1948 – Harry S. Truman defeats Thomas E. Dewey for U.S. president, but the Chicago Tribune publishes an early edition with the headline “DEWEY DEFEATS TRUMAN.” The Truman victory surprised many polls and newspapers

1949 – Lois McMaster Bujold born, American speculative fiction author; 4-time Hugo Award-winner; The Mountains of Mourning, The Curse of Chalion, Paladin of Souls

1949 – At the Dutch–Indonesian Round Table Conference, the Netherlands agrees to transfer sovereignty of the Dutch East Indies to the United States of Indonesia, and

1953 – Constituent Assembly of Pakistan names country Islamic Republic of Pakistan

1959 – Quiz show scandals: Twenty One game show contestant Charles Van Doren tells to Congressional committee he was given questions and answers in advance

1959 – The first section of the M1 motorway, the U.K.’s first inter-urban motorway, is opened between present junctions 5 and 18, along with M10 and M45 motorways

1960 – Penguin Books is found not guilty of obscenity in the trial R v Penguin Books Ltd, the Lady Chatterley’s Lover case

1961 – k.d. lang born, Canadian pop-country singer-songwriter, 4-time Grammy winner

1964 – King Saud of Saudi Arabia is deposed by a family coup, and replaced by his half-brother Faisal

1964 – Britta Lejon born, Swedish Social Democratic politician; member of the Riksdag; chairman of the Trade Union ST since May 2012; in the cabinet of Göran Persson (1996-2006)

1969 – Biafran War: 300,000 refugees in camps near the Biafran-Nigerian border face starvation after the Nigerian government orders the Red Cross to leave. The civil war began in 1967 when the Igbo majority in the southwestern region declared the Republic of Biafra, and tried to secede from Nigeria. The region was blockaded by the Nigerian government, causing wide-spread famine. An estimated two million Biafran civilians died from starvation during the two-and-a-half years of the war (1967-1970)

1974 – Sofia Polgár  born, Hungarian chess player, the middle sister with Susan and Judit Polgár, the Polgár trio of Chess Grandmasters; Sofia is World Under-14 Girls Champion in 1986, her highest performance rating: 2879 at a tournament in Rome; once ranked as the World’s sixth-strongest woman player

1977 – Emma Reynolds born, British Labour Politician; Member of Parliament for Wolverhampton North East since 2010

1978 – The Police release their debut album “Outlandos d’Amour”

1983 – U.S. President Reagan signs into law Martin Luther King, Jr. Day

1984 – Velma Barfield, who confessed to six murders, becomes the first woman executed in the U. S. since 1962

1985 – The South African government imposes severe restrictions on television, radio and newspaper coverage of unrest by both local and foreign journalists

1986 – A 12-by-16-inch ‘cell’ of a poison apple from Walt Disney’s Snow White and the Seven Dwarfs is purchased for $30,800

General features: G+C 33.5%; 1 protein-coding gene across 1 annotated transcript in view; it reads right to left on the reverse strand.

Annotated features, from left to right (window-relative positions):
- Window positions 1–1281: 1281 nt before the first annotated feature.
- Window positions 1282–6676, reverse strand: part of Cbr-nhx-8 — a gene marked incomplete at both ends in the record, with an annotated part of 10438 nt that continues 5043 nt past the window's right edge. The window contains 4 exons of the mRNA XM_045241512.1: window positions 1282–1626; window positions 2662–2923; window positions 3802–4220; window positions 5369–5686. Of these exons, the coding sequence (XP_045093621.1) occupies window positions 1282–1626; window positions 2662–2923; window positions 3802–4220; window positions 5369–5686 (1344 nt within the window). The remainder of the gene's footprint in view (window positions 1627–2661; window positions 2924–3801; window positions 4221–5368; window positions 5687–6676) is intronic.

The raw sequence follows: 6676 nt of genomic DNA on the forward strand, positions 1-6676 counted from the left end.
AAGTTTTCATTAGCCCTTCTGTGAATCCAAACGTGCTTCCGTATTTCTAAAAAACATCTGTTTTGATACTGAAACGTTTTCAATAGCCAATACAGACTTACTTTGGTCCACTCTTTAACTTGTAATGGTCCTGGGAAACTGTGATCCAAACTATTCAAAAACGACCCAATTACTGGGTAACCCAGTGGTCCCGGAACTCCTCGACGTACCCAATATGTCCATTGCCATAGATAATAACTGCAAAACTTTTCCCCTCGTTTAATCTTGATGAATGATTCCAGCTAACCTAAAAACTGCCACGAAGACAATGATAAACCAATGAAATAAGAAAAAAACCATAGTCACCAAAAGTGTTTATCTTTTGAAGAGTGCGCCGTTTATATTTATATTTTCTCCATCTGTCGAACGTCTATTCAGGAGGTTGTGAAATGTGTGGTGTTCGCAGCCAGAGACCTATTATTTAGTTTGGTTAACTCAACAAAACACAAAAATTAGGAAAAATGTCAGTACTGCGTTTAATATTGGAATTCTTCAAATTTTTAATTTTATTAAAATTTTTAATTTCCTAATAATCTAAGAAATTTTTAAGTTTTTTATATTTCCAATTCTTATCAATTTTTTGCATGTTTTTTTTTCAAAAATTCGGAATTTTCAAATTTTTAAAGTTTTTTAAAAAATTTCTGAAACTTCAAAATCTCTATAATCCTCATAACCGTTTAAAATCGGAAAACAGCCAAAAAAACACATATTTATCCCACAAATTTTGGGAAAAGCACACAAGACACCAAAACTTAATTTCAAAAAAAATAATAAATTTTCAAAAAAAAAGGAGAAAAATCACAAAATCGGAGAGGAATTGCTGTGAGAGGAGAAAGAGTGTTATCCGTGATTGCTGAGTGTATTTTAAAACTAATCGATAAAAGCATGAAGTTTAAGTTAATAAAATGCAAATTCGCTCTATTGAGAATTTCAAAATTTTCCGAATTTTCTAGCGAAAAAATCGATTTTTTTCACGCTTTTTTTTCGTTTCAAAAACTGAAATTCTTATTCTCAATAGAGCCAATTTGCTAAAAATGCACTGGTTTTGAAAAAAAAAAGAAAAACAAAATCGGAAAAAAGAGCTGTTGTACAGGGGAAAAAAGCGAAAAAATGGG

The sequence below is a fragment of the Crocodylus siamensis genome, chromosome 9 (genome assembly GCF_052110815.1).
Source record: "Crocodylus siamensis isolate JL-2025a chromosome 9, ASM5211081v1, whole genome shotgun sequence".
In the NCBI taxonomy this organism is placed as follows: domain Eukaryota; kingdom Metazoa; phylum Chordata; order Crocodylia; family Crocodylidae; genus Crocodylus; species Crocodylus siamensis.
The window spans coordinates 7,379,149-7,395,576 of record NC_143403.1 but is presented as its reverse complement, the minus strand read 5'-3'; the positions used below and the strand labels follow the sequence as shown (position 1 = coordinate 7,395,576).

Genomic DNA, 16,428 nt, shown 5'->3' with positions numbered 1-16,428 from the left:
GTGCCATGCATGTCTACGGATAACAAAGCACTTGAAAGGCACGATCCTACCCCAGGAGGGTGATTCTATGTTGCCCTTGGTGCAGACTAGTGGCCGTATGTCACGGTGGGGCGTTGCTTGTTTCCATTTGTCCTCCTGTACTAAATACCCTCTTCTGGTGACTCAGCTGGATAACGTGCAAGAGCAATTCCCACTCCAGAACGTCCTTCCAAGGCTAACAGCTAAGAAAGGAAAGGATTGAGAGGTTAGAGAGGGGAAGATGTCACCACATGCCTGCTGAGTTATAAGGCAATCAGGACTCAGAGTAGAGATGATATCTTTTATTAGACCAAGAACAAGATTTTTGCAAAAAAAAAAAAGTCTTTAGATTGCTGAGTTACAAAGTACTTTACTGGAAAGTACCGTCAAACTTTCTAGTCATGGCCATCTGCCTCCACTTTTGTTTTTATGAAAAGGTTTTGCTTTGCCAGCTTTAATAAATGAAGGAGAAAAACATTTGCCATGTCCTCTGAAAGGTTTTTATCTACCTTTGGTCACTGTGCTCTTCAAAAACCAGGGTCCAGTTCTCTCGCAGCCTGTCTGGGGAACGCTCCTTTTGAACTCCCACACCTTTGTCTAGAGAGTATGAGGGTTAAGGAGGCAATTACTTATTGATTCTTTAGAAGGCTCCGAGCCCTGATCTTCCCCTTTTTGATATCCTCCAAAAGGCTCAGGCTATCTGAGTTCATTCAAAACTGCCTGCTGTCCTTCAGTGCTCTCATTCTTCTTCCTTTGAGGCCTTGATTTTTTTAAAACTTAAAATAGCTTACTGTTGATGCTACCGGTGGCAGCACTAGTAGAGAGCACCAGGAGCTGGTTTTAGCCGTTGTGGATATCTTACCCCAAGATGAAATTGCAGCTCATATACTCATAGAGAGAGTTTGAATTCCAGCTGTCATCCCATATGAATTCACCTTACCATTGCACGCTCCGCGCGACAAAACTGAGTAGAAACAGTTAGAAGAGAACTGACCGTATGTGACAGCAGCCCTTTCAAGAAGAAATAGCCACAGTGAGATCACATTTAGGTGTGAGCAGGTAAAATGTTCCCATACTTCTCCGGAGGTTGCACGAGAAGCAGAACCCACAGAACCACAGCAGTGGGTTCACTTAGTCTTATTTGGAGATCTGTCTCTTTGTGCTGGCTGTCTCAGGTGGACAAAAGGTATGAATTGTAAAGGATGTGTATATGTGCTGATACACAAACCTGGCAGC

1993 – U.S. Senate calls for full disclosure of Senator Bob Packwood’s diaries in a sexual harassment probe

2001 – The animated film Monsters, Inc. opens with the highest box office for an animated film

2003 – U.S. Episcopal Church consecrates its first openly gay bishop

2009 (?) – First mention found of Traffic Directors Day * – a day to say thank you to the media people who bring us traffic reports

2010 – Republicans won control of the House of Representatives, picking up 63 seats in midterm elections, while Democrats retained a majority in the Senate; Republican governors outnumbered Democrats after gaining six states.

2013 – A U.N. resolution establishes November 2 as International Day to End Impunity for Crimes against Journalists. * Between 2006 and 2017, over 1,000 journalists have been killed for reporting the news and informing the public. It’s estimated that only one in ten cases of violent crimes against journalists result in convictions. UNESCO believes that this escalating violence with impunity means that serious human rights abuses, corruption in government and business, and organized crime may go unreported and unchecked

2014 – An Egyptian judge sentenced eight men to three years in prison for “inciting debauchery” and “violating public decency” by appearing in a video for an alleged same-sex wedding, possibly the first gay wedding in Egypt, which went viral on YouTube. The Judge said the video footage was “humiliating, regrettable and would anger God.” Homosexuality is not outlawed in Egypt, but same-sex marriage is illegal

2016 – Pope Francis announced that the Catholic Church would probably never allow women to serve as priests. Pope John Paul II wrote in 1994 that Jesus chose only men as his apostles, and that, “The exclusion of women from the priesthood is in accordance with God’s plan for his Church.” Pope Francis said the letter indicated that the ban would likely endure forever. He had raised the hopes of advocates for ordaining women when he created a commission earlier this year to study the possibility of women serving as deacons, who perform some of the functions of priests. Women did serve as deacons early in the church’s history


About wordcloud9

Nona Blyth Cloud has lived and worked in the Los Angeles area for the past 50 years, spending much of that time commuting on the 405 Freeway. After Hollywood failed to appreciate her genius for acting and directing, she began a second career managing non-profits, from which she has retired. Nona has now resumed writing whatever comes into her head, instead of reports and pleas for funding. She lives in a small house overrun by books with her wonderful husband.